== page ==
Your question, "then where did matter come from" applies to any cosmological model. Where did matter come from in the Big Bang? That answer is no more easily found. Also, I don't see why his proposal should change the relativity of spacetime. I wouldn't expect it should need to. Finally, the "collapse" of the universe is just as much a mystery with the Big Bang as I would expect it is with Curvature Cosmology. With the Big Bang, we don't know if it will end in a rip, thus ending forever, or if it will cycle back with a "big bounce". I don't believe Dr. Crawford is trying to promote any "philosophical" ideas aside from the notion that the universe can be better explained without all of these "mysterious forces" like dark matter and dark energy. Curvature Cosmology is testable and, because he wants to know the truth as much as all of us, he welcomes the integriy of the idea to be challenged. Dr. Crawford is highly educated and published where it counts. He has provided a link to the first 150 pages of his book, free of charge. It is written very clearly. Let's be grateful that Dr. Crawford has reached out to us and make him feel welcome. Once we've read his book, I think he is open to productive confrontations that have direct relevance to specific ideas in the book. 


#15
Mar1910, 01:49 AM

P: 2,456

Whats about Black Holes?
You can say that they are recycled too via Hawking radiation. However, the rate of such evaporation is extremely very low. In static universe the rate of formation of Black Holes and their evaporation must be in equlibrium, while in the part of our universe we observe they are not balanced. How it is explained? Thank you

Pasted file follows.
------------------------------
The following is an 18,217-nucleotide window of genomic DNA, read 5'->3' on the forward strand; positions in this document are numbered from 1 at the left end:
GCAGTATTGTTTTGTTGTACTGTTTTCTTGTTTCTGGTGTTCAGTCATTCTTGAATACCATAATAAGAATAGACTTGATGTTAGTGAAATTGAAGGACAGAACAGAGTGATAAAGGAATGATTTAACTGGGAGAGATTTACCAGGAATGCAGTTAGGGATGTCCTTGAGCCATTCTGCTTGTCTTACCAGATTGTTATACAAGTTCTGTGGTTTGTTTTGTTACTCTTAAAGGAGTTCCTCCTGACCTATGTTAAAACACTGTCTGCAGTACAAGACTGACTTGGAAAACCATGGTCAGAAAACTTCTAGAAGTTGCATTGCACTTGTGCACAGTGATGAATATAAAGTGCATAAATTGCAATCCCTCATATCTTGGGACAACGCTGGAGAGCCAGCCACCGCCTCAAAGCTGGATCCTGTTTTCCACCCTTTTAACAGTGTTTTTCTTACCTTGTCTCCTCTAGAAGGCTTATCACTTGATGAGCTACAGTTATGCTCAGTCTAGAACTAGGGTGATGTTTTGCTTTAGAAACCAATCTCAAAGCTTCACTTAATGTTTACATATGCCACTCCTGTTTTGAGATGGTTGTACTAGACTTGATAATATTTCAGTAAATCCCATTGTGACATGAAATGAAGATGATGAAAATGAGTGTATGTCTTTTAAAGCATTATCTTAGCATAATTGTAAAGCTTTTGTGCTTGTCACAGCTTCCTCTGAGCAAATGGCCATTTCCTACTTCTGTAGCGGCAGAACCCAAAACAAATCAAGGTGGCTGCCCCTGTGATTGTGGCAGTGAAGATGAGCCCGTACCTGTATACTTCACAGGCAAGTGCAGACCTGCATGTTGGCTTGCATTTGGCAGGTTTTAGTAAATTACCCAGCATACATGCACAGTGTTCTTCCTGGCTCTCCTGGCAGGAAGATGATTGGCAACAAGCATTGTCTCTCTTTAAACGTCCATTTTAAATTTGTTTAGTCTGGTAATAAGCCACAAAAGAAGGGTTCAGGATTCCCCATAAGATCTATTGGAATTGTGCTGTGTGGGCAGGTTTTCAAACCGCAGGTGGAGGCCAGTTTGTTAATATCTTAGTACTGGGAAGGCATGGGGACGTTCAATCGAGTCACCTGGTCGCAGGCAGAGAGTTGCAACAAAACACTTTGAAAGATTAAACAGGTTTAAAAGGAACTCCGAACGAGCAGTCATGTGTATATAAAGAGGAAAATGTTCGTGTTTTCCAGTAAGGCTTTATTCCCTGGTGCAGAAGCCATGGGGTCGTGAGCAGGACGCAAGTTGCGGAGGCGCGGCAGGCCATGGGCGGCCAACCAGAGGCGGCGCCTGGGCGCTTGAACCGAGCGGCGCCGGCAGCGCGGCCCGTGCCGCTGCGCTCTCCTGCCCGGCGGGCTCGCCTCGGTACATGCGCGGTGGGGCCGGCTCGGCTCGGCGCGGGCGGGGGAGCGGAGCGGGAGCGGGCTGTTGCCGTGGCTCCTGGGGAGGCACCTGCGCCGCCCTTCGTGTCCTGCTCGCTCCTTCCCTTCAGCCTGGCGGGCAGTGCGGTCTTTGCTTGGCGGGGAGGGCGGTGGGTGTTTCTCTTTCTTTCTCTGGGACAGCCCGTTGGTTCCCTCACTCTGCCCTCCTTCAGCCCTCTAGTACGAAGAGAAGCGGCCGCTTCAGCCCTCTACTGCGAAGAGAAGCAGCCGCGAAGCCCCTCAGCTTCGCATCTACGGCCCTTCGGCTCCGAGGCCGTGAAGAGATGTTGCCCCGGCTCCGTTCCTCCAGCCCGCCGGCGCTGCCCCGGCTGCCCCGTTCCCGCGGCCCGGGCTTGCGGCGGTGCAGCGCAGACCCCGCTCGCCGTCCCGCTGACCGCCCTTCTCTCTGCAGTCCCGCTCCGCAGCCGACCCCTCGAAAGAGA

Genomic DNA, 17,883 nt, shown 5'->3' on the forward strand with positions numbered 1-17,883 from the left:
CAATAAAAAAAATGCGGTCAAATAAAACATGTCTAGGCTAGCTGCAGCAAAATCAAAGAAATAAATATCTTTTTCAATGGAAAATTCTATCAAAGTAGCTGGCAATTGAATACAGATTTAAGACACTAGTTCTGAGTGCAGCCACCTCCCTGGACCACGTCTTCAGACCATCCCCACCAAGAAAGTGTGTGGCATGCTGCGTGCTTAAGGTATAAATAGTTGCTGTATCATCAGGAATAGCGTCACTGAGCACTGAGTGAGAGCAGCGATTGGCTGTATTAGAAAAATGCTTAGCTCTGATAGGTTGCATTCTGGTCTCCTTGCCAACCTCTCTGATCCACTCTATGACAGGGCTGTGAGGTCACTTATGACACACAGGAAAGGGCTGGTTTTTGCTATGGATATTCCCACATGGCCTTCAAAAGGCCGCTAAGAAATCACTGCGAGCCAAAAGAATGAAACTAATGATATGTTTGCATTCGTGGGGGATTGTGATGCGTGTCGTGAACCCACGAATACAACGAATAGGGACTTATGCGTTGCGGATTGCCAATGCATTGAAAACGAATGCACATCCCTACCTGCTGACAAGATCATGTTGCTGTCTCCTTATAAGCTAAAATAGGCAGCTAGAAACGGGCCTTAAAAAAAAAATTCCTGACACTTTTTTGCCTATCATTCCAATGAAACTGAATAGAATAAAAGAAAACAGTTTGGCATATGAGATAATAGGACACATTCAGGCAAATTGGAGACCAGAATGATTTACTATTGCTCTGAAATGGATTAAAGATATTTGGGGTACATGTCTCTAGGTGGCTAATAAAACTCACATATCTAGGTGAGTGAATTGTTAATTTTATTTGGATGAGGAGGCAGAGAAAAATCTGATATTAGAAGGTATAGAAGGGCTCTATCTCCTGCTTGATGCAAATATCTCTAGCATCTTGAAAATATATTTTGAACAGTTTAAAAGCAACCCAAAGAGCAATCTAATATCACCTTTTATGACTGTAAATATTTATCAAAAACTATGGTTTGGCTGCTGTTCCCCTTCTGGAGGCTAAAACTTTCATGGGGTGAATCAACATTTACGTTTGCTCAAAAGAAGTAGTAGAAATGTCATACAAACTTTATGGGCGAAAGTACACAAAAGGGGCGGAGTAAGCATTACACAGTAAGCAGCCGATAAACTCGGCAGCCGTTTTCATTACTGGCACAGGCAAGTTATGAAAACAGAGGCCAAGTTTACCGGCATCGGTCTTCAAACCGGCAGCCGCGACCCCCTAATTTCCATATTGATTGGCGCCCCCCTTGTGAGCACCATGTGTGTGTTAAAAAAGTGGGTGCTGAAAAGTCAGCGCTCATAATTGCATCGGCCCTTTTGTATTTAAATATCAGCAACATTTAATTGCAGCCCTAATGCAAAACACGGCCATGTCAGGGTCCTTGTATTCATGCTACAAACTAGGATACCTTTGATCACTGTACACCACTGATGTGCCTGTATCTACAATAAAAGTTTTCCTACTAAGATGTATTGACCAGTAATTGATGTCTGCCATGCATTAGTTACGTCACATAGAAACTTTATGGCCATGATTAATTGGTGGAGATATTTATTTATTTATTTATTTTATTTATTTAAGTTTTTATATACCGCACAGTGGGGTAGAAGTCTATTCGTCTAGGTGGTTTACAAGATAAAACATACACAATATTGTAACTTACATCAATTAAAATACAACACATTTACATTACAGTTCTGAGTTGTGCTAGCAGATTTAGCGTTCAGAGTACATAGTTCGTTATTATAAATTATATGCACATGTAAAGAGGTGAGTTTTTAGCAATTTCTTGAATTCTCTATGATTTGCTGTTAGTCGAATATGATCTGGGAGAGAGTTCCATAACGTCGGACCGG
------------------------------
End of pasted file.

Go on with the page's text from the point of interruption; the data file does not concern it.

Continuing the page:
#16
Mar1910, 04:40 AM

Sci Advisor
PF Gold
P: 9,452

I fail to see how you can dismiss dark matter, for example  the bullet cluster.



#17
Mar1910, 02:58 PM

P: 294

The standard and most powerful argument against 'tired light' theories is that they are inconsistent with evidence of socalled 'time dilation' of elapsed time between certain events of relatively standard duration, such as supernova durations, which increases in proportion to emission distance (z+1). See, e.g., Blondin et all 2008.
Dr. Crawford disagrees with the analsyses that have confirmed the existence of such time dilation, and has extensively documented his counteranalysis. However, to date there seems to be no acceptance of his counteranalysis as discrediting the primary research. The counteranalysis is far too complex for me (and I suspect most of us) to offer any independent judgment as to whether it has merit. So it will have to be sorted out by the experts. If there is in fact an increase in measurement times of 'standard events' which is proportional to distance (z+1), then it appears to me to be fairly conslusive proof that the universe is expanding and that Dr. Crawford's theory must be incorrect. By the way, I personally don't like the use of the term 'time dilation' in this context because it evokes the concept of SR time dilation which is irrelevent to the actual phenomenon. The effect is more aptly described as a time delay in receiving the second any two seriallyemitted photons. That delay should increase exactly in the same proportion as the expansion of the universe between the times of emission and reception; this coincides with the physical stretching of the radial length of the 2photon string itself, as measured in the observer's rest frame. 


#18
Mar1910, 03:23 PM

P: 10